Laura Berger’s Tips for Staying Sane During the Trump Presidency

We talked to the American illustrator about travel, activism and the benefits of tuning out orange-faced idiots.

You’ve probably stumbled upon American artist Laura Berger’s pastel-toned and softly feminine illustrations on Instagram, or perhaps through her work for The New York Times. But don’t mistake artistic palatability for personal complacency. As the American election progressed last year, seemingly so did her work: she began to increasingly depict self-loving, diverse women, happily flaunting their nude lumps and bumps and joining hands in weightless universes full of organic motifs.

Altogether, the work she’s produced over the past year seems like a statement supporting diversity, feminism and climate change awareness. With that in mind, we thought we’d ask her how she’s dealing with the Trump Presidency, as well as touch on what she has planned for her upcoming trip to Peru, courtesy of The Jaunt.

GIRLS ARE AWESOME: Hey, Laura. You’re a pretty strong advocate against Trump. We are over 100 days in now. How are you coping?

Laura Berger: It feels like some kind of endless, surreal, bad dream and it has honestly been extremely draining. As far as coping, I’m finding as with any traumatic or very upsetting event, our brains and bodies eventually step up to protect us from losing our minds. I was almost obsessed with the news and pretty much freaking out all of the time at the beginning. Now I feel just as engaged as ever, and I’m doing my diligence as issues arise, but I have also adapted. I tune his voice, presence and idiotic words out as much as I can and focus on getting my news from reputable sources. But also, I’ve learned to turn it off when I have learned enough for the day. And I focus hoping to get him out of there as quickly as possible.

So do you see some light at the end of this dark tunnel?

I do. I feel a deep confidence that he will be impeached and I’m trusting that. The resistance movement against him has also been working quite effectively on many levels and has blocked the majority of his destructive efforts thus far. Those things comfort me. Beyond that, it is also exciting and hopeful that so many of us are learning for the first time to be activists and show up for what we believe in. I hope this encourages people to remain politically involved into the next election and beyond. This whole situation reminds me of when you are in a terrible relationship or you go through something traumatic. It is awful but when you finally get through it, you are so much wiser and stronger and carry all of that with you going forward. And I do believe that good prevails.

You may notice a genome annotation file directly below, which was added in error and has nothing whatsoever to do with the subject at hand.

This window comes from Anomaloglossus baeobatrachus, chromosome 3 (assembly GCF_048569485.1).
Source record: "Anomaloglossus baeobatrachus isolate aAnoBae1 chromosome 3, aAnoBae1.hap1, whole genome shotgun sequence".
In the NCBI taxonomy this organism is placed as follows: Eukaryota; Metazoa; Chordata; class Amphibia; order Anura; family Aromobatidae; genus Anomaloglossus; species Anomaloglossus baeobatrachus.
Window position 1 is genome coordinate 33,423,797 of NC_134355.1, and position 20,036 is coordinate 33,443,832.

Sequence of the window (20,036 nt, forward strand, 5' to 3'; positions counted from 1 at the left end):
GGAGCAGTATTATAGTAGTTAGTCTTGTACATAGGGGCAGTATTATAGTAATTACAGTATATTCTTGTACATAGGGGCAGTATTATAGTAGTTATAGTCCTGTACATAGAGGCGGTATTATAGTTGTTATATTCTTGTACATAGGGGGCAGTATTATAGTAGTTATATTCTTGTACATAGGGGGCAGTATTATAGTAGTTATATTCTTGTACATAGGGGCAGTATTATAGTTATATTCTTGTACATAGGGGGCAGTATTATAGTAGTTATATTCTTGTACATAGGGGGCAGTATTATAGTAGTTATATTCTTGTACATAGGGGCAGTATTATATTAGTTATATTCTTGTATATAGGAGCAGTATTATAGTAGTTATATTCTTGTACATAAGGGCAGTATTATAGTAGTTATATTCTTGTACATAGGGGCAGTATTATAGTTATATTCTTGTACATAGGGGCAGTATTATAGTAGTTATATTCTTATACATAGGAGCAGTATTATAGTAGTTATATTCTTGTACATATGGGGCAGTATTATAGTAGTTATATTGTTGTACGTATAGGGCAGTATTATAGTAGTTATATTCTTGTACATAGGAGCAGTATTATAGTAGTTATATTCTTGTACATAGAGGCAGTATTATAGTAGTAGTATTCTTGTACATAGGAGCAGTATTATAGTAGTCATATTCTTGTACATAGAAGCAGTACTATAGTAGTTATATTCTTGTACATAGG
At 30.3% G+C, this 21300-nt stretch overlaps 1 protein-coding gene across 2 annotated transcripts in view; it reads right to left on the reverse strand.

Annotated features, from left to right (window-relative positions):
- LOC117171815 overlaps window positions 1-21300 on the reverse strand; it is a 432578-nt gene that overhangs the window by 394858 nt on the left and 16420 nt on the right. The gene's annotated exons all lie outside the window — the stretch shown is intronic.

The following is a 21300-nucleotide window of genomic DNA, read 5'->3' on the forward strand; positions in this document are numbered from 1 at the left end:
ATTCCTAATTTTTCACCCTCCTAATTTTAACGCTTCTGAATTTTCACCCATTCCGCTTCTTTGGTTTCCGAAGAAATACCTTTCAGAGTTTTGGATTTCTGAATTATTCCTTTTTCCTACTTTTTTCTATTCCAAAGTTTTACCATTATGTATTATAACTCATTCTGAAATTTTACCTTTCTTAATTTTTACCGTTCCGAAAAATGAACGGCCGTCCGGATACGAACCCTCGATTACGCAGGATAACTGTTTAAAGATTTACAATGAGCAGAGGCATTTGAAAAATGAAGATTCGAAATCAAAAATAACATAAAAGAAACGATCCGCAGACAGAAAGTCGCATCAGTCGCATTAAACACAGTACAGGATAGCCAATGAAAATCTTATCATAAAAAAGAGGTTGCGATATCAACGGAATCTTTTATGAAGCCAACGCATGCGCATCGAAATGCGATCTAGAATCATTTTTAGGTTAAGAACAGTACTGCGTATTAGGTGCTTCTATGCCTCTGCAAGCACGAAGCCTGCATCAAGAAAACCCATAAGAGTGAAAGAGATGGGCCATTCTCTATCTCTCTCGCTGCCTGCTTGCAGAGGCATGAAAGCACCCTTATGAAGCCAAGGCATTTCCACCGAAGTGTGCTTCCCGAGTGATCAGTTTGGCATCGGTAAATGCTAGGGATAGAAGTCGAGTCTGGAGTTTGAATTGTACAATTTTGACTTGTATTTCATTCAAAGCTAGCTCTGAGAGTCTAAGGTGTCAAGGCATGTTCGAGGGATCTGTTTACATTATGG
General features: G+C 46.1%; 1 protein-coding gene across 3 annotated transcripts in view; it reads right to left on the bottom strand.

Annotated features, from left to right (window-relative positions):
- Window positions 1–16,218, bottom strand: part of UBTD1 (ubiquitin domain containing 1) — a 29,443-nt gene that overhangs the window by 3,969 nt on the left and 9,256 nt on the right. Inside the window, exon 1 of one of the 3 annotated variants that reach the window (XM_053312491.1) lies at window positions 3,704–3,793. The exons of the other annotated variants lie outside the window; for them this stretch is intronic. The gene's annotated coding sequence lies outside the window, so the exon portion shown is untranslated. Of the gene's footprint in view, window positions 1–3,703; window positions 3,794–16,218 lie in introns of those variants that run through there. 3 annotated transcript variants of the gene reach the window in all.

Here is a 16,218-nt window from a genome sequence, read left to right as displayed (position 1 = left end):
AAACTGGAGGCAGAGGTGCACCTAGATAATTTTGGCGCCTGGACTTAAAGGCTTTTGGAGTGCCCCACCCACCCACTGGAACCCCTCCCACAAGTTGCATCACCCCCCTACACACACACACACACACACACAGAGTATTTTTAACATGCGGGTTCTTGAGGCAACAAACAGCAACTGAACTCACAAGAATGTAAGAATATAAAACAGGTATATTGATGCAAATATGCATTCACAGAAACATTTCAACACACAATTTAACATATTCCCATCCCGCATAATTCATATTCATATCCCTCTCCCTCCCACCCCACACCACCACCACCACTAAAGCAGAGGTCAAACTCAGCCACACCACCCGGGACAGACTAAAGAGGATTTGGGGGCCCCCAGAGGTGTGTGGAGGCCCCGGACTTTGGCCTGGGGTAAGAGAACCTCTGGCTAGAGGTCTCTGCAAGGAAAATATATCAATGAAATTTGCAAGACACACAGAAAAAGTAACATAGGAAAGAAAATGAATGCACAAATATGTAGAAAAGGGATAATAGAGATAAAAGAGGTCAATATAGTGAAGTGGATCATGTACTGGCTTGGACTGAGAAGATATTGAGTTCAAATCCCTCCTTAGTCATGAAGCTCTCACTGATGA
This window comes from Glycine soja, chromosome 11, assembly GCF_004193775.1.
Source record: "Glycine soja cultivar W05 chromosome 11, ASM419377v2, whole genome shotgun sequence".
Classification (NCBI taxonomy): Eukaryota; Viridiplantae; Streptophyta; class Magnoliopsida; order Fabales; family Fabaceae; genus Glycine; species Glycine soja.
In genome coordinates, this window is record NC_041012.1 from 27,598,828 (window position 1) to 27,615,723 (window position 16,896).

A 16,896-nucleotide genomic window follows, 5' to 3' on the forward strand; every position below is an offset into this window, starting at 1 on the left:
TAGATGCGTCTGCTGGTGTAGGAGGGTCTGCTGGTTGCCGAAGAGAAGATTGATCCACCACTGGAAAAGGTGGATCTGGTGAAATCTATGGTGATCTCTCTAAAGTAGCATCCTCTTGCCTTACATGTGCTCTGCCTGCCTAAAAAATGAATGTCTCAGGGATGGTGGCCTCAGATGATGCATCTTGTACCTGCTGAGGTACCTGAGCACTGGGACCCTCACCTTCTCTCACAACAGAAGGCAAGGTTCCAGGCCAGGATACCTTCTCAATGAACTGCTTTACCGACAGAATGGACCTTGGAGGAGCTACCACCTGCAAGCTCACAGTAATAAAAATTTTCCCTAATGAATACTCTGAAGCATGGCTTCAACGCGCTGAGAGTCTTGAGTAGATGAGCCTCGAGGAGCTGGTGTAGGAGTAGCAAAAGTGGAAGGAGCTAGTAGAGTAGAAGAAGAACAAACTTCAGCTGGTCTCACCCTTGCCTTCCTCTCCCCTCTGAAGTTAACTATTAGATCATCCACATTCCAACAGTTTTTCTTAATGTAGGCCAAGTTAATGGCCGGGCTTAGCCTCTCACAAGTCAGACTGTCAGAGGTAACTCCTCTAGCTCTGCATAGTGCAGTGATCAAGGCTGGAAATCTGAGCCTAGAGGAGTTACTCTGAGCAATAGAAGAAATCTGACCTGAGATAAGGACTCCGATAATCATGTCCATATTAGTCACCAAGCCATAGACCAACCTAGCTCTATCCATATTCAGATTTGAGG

The most beautiful thing I have seen during this Trump administration is the unity that artists have shown. How have you been involved personally?

I agree, it has been an uplifting thing and I feel like the energy around the community effort is palpable. I have been going to the protests, staying very engaged with any political or humanitarian actions I can on a grassroots level, and donating portions of proceeds from my website shop to organizations that protect us from this threatening administration.

When I get back from Peru, I plan to start volunteering to help advocate for the immigrant and refugee communities here in Chicago. Our country was founded on open doors and we would be nothing without the diversity that is here. It is what I love about the US, and my heart breaks for what people are experiencing and the enormous impact this administration is having on their well-being. I also plan to do more political work on the ground for the elections in 2018 and 2020.

Does it help for you to go and travel and clear your head for a while? 

Yes, more than anything. It is pretty much the answer to everything for me.

What is your next trip that you have planned?

First off I’m going to Lima, Peru, for The Jaunt project, which I’m thankful to be a part of. Beyond the Lima trip, I’d love to get to Japan this year. I want to go back to Tokyo for a bit and also visit the island of Naoshima; I didn’t get there last time I went and it looks incredible.

The Jaunt project is where you travel to a new destination with the express purpose of finding inspiration. Do you know what you want to do and see in Lima already?

Yes, I have lots of ideas and I always want to do so much. We will see what I can fit in! The museums look amazing; the Museo Larco is the museum of pre-Columbian art and has a huge collection of pottery and sculpture which I know will be really inspiring. I also love visiting ruins, so I’ll see Huaca Pullanca, which still exists right in the middle of the city (so cool) and also possibly check out some nearby ruins if I can grab a bus out for a day.

There are some good mercados that I’m excited about and the food scene in Lima is world-renowned so I’m all over that; I have a list of recommended spots to check out. My partner is in the restaurant industry so we get really into eating, and there is so much to be learned about a culture from the food. And since I have been feeling pretty depleted lately, I’m also looking forward to some time to just be by the ocean and wander around with no agenda.

Finally; Any suggestions for what we can all do to clear our minds every once in a while from all the crazy stuff happening these days?

I think I need help with this myself as well! Things that usually work for me are meditation, making things, going for a walk or run, being in nature, travelling, and when all else fails: a decent amount of really nice red wine.

Thanks, Laura.